By 5:30 pm we were done. We spent some time in the foundation garden and then walked back home. At home, we had an early dinner and went to bed.
A day trip to Paris
We were in two minds about going to Paris. Our friends encouraged us as it is just about 3 hrs by train. We were at the Louvre Museum at 10:00 am. The plan was to try our luck to get the museum tickets and spend the day at the museum if we did else go around the city. The ticket queues were long. So we decided to go around on the outside and continue with the city tour. The buildings in which the museum is housed are an architectural delight. So we spend some time walking around admiring the building and the statues in the garden area. The entrance arches to the museum are worth taking a closer look. It was interesting to see a huge number of hawkers here selling from water to poor quality souvenirs.
We were suggested that the walk to Arc de Triomphe is a must-do. On route one covers a number of monuments etc. We walked through the Tuileries Garden which is a public garden located between the Louvre and the Place de la Concorde, admiring the flora and statues in the garden. The square area has the Luxor Obelisk (a 3300 year old Egyptian obelisk erected on the square in October 1836), a couple of huge fountains and some very ornate lamp post.
From there one can walk down the boulevard towards the Arc de Triomphe. The Grand Palace is pretty close by. We walked there and took some pictures. The road is flanked by trees which are trimmed very well in clean lines. It was interesting to watch one of the cutters in action chopping the branches to form a cube form. Further down the side-walk is full of souvenir shops, eateries as well as fashion wear shops.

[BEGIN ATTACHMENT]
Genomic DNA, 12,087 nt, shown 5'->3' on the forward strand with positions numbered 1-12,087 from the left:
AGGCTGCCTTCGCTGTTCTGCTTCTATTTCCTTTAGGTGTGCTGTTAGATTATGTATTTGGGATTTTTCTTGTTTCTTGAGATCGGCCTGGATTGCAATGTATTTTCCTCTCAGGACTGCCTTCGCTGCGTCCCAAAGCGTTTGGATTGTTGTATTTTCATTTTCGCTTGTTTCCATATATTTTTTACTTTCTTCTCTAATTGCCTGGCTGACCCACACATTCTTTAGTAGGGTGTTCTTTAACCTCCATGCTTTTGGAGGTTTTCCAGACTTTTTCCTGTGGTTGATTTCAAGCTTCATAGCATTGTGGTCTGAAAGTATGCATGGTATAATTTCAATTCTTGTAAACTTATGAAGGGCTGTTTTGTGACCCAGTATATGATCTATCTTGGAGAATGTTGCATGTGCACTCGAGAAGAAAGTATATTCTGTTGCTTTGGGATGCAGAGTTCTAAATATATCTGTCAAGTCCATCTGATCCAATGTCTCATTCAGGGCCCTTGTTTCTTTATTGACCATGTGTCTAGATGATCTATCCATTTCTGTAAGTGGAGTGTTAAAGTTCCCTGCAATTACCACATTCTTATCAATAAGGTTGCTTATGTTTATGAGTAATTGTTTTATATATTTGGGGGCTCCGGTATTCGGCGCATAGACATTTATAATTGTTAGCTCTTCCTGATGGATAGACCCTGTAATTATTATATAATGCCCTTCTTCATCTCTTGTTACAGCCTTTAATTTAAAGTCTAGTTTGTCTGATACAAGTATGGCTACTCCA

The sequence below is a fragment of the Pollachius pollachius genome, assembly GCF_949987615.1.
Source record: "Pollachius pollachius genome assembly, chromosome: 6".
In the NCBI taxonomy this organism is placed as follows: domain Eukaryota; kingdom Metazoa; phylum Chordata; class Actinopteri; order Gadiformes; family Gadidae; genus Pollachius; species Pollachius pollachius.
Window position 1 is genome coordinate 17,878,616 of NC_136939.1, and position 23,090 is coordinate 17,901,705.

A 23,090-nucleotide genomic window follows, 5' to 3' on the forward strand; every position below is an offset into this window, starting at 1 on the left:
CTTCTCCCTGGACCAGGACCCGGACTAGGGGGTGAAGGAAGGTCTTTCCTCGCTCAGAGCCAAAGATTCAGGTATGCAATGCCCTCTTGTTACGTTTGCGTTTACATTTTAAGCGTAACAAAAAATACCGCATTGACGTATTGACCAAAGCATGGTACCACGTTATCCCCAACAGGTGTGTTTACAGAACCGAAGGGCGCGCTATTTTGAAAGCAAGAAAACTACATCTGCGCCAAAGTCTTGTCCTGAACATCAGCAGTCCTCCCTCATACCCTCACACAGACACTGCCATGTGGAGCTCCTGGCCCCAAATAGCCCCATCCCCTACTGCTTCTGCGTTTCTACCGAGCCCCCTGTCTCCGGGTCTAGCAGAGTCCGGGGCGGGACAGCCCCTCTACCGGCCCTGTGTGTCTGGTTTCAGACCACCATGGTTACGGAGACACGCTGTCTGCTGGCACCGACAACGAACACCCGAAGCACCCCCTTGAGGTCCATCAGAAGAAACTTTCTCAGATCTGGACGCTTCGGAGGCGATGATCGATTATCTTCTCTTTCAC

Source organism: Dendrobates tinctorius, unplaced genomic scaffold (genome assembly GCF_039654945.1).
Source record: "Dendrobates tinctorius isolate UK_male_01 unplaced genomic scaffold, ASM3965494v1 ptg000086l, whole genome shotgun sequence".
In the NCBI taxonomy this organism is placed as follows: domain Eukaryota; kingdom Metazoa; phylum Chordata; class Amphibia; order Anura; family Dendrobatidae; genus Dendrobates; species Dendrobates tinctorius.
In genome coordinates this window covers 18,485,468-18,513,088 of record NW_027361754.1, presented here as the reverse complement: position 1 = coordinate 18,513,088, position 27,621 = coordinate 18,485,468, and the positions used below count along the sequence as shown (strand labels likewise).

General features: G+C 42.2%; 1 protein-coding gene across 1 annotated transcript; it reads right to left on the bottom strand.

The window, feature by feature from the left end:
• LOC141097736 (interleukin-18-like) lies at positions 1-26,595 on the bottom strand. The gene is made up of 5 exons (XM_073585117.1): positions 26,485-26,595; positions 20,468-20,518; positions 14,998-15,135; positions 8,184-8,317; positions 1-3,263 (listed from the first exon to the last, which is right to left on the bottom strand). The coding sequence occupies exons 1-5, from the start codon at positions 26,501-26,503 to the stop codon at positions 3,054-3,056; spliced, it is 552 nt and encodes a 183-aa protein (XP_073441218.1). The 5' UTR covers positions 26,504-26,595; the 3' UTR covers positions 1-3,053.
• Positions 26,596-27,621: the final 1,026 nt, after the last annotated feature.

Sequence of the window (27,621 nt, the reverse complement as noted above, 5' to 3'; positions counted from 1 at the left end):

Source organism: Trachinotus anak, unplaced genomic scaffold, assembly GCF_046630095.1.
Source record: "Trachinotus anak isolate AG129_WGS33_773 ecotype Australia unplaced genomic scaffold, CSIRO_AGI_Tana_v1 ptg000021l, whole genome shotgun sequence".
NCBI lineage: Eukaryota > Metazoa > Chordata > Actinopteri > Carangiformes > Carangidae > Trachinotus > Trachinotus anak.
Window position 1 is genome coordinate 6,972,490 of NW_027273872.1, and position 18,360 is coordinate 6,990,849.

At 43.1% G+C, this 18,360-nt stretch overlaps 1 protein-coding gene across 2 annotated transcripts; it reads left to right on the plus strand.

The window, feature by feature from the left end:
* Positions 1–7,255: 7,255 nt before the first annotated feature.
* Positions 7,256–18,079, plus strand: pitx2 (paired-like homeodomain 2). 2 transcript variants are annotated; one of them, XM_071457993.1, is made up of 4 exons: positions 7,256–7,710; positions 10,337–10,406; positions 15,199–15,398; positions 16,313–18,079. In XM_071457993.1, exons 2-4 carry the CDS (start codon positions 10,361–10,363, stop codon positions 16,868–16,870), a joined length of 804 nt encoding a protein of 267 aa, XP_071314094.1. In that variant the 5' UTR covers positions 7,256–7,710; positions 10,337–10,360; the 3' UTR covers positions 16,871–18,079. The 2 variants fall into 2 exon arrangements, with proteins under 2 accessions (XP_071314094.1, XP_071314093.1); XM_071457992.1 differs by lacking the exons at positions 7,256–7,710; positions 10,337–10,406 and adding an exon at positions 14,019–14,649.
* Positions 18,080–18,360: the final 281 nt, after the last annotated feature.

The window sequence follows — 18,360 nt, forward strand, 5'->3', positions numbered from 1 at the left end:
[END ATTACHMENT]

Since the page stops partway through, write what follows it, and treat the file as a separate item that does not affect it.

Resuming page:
The Arc de Triomphe is one of the most famous landmarks of Paris, built in 1836. It honors those who fought and died for France in the French revolution and Napoleonic wars. The names of all French victories and generals are inscribed on its inner and outer surfaces the Arc de Triomphe. It has an overall height of 50m, a width of 45 m and depth of 22m. We were keen to go up the monument. The lift was not working and I decided to conserve my knees so we just went around and admired the architecture and took some pictures.
We then took the train and went to Eiffel Tower. Eiffel Tower is a 324 m tall steel structure with 3 decks, the summit being at 276m. We were keen to go up to the summit or top floor. Surprisingly the queue for the entrance was not very long. After a wait of about 15-20 minutes, we were in the premise. The heavy security check is one of the reasons for the wait time. There are warnings about pickpockets all over the place. So, we held on to our bags. The wait in the queue for going up the tower was longer. While in the queue the screen on the ticket counter kept displaying that the tickets for the top deck were not available when we reached the counter they asked us if we wanted to go to the top deck and gave us the tickets for the same!!. The lift from the bottom takes you to the middle deck only. It took a while for our turn to get into the lift. But once we were on the deck there was no restriction on how much time one could spend there. We had reached the Eiffel Tower entrance at around 1:00 pm and were on the middle deck by 2:10 pm or so. Not bad!